03 Nov WCCUSD Student Trustees Want to Hear From Their Peers
The WCCUSD student trustees said at a school board meeting Wednesday that they plan to survey middle and high school students about “school safety and the accessibility of various resources.” (Screenshot captured by Julia Métraux / Richmond Pulse)
By Julia Métraux
West Contra Costa School Board student trustees Evalyn Soungpanya and CJ Miles want to make sure student concerns from all middle and high schools in the district are being heard.
“We believe it’s important to hear from a variety of students rather than speaking on our experiences alone,” Miles, a senior at DeAnza High School in Richmond, said. “We hope to be working with the WCCUSD communications department to send a survey out to middle and high school students.”
Their presentation at Wednesday’s meeting was the first of the semester from the student trustees, who serve for one semester. Soungpanya and Miles said they hope to have results from students by the next regular school board meeting, which is scheduled for Nov. 16.
“Moving forward, we hope to continue to reach out to [our peers] for student insight and the WCCUSD community and advocate for our collective needs in the district,” Soungpanya, a senior at Middle College High School in San Pablo, said.
An important aspect of the survey, in addition to understanding students’ needs, is to make sure they know what resources are available to them.
“These questions are related to school safety and the accessibility of various resources,” Miles said. “Like school counselors, where you can talk to about transcripts and incident reporting.”
Trustee Jamela Smith-Folds asked that the student trustees and staff supporting their work on the survey make sure that it is accessible to students with disabilities to make sure their experiences are being heard.
“Are we making sure that we have accommodations or modifications to the survey to make sure they’re able to take the survey, be able to complete the survey?” she asked.
Soungpanya said the survey had “nothing specific at the moment” to make sure students with disabilities are able to take it. Smith-Folds suggested working with Sonja Neely-Johnson, the district’s SELPA director, on this issue. (SELPA stands for Special Education Local Plan Area.)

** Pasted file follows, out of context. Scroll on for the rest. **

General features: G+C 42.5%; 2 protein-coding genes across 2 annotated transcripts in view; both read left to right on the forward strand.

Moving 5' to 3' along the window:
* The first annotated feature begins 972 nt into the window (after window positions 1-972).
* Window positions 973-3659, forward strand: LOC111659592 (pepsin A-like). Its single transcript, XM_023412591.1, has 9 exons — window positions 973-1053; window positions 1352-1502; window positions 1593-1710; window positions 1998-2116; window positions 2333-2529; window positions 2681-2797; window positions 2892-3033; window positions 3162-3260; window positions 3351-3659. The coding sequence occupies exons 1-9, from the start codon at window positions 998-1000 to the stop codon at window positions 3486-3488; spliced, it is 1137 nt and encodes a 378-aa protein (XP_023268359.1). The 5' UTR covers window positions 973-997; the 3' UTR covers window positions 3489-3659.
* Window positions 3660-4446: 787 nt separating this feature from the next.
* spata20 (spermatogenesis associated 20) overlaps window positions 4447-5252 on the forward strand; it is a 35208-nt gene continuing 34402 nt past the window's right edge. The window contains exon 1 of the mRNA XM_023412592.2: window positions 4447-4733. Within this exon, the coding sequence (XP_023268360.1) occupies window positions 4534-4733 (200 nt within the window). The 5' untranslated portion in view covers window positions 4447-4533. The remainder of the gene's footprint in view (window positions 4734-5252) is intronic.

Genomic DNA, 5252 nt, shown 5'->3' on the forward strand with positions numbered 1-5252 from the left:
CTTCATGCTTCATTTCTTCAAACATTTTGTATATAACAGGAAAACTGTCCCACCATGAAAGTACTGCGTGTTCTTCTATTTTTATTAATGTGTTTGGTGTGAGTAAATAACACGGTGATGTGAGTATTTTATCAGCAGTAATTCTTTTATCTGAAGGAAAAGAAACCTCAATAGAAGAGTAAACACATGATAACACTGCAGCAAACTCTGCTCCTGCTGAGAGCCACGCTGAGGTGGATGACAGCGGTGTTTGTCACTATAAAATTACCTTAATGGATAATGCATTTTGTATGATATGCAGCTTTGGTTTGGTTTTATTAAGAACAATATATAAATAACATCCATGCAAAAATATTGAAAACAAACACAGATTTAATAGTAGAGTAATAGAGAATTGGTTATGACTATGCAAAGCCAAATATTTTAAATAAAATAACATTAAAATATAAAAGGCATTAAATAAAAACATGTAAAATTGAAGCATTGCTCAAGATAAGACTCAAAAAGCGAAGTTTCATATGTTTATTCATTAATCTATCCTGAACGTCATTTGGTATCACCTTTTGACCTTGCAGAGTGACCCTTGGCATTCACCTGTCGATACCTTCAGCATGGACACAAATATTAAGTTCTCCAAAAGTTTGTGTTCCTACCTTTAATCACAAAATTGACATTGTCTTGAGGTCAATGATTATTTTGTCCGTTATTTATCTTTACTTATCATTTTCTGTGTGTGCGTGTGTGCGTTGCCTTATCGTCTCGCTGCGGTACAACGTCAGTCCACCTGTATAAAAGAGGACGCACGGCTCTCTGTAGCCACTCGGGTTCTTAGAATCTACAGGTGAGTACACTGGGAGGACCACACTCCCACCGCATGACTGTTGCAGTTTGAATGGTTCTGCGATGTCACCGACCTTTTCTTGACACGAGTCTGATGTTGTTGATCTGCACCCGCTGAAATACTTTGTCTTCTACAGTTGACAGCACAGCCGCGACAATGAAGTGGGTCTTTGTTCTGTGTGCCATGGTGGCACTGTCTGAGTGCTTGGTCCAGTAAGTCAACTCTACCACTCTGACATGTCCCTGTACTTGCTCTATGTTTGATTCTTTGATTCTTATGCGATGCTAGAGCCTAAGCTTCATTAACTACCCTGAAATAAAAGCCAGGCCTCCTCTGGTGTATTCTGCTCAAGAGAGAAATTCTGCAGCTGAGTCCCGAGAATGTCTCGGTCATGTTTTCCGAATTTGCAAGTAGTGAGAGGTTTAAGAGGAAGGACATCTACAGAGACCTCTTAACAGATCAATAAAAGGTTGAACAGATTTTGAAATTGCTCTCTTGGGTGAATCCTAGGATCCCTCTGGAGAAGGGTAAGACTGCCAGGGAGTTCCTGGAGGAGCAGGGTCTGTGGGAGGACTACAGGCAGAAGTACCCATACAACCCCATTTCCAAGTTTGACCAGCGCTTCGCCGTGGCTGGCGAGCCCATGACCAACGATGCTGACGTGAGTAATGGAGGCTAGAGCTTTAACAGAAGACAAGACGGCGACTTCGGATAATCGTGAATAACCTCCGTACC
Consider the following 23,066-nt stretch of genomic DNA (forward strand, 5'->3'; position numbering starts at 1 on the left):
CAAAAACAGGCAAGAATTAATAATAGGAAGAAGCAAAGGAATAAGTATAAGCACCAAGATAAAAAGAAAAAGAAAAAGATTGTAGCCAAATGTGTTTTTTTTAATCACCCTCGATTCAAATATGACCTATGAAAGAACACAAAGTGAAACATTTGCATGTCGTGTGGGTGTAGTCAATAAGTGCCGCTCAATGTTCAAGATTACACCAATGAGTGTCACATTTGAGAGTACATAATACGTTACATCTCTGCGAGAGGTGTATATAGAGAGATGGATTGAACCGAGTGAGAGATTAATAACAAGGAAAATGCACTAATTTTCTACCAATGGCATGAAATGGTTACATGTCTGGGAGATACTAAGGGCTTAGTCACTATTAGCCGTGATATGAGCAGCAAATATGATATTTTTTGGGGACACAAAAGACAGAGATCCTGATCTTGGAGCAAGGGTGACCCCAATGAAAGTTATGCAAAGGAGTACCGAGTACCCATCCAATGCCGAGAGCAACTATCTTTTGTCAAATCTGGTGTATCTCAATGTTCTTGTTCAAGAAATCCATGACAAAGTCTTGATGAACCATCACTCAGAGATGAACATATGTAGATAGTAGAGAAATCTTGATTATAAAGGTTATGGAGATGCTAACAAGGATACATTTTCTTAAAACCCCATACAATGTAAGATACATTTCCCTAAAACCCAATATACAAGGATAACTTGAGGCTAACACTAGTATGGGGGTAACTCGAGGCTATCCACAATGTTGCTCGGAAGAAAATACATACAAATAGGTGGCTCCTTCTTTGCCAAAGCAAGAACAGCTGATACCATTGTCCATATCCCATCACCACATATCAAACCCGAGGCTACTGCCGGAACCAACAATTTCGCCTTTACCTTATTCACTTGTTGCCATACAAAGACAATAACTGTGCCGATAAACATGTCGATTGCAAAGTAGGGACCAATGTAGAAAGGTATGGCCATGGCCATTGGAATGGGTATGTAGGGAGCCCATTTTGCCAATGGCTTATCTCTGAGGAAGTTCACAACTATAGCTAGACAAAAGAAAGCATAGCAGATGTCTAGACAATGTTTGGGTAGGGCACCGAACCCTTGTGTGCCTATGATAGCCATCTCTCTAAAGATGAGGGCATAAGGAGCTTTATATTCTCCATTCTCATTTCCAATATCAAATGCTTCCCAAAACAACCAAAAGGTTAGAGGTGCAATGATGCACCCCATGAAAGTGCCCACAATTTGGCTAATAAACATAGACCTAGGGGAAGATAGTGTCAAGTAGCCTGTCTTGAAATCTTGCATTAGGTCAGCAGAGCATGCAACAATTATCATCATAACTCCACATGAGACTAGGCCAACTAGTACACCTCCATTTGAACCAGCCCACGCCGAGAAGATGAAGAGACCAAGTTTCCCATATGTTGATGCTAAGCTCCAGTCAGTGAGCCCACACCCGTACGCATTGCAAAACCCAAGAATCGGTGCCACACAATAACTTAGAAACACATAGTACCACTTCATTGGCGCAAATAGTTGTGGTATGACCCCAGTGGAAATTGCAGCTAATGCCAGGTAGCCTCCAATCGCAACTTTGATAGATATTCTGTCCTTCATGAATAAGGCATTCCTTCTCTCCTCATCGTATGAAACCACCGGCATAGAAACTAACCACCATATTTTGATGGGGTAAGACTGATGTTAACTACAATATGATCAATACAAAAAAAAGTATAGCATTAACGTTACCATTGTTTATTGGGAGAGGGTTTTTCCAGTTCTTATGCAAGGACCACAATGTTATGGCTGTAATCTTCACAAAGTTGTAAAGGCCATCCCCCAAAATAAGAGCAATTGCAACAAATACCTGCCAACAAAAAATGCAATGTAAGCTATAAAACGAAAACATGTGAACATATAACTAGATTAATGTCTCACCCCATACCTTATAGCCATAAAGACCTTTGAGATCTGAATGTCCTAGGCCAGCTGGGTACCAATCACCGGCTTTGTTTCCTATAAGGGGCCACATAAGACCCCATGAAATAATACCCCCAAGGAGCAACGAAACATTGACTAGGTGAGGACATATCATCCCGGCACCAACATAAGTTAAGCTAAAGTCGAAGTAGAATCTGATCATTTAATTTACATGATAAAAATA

While Miles and Soungpanya said they hope to work on hearing and addressing concerns with the All-Student Congress, which WCCUSD middle and high schools sent student representatives to, the congress has yet to start this year officially. Trustee Leslie Reckler asked Superintendent Kenneth “Chris” Hurst when this should be underway.
“I actually wrote that down as a next step for me,” Hurst replied. He said he will connect with people who organized it last year and “come back to the board.”
Trustee Mister Phillips was absent at Wednesday night’s meeting during both closed and open sessions.
Teacher Speaks About the Importance of Voting
During public comment, Miesha Harris Gash, a teacher at Kennedy High School in Richmond, asked other WCCUSD teachers to speak to their students about the significance of voting.
“I hope that we’re all taking the opportunity to share why voting is important in every election to our students,” she said. “I put my sticker on my cheek, so they know that Miss Gash voted, and we end up having dialogue and conversation.”
The midterm elections, which take place Nov. 8., may include voting for West Contra Costa Board of Education trustees, depending on where families in the district live.
Recognizing Native American Heritage and Sikh American Awareness
With the exception of the absent Phillips, the West Contra Costa Board of Education unanimously voted to recognize November as both National Native American Heritage Month and Sikh American Awareness and Appreciation Month.
The resolutions, which passed without questions or comment, center on promoting education about Native American and Sikh communities. WCCUSD schools and other parts of the West Contra Costa county, according to the resolution, that “have been built [were] originally inhabited by the Ohlone people.”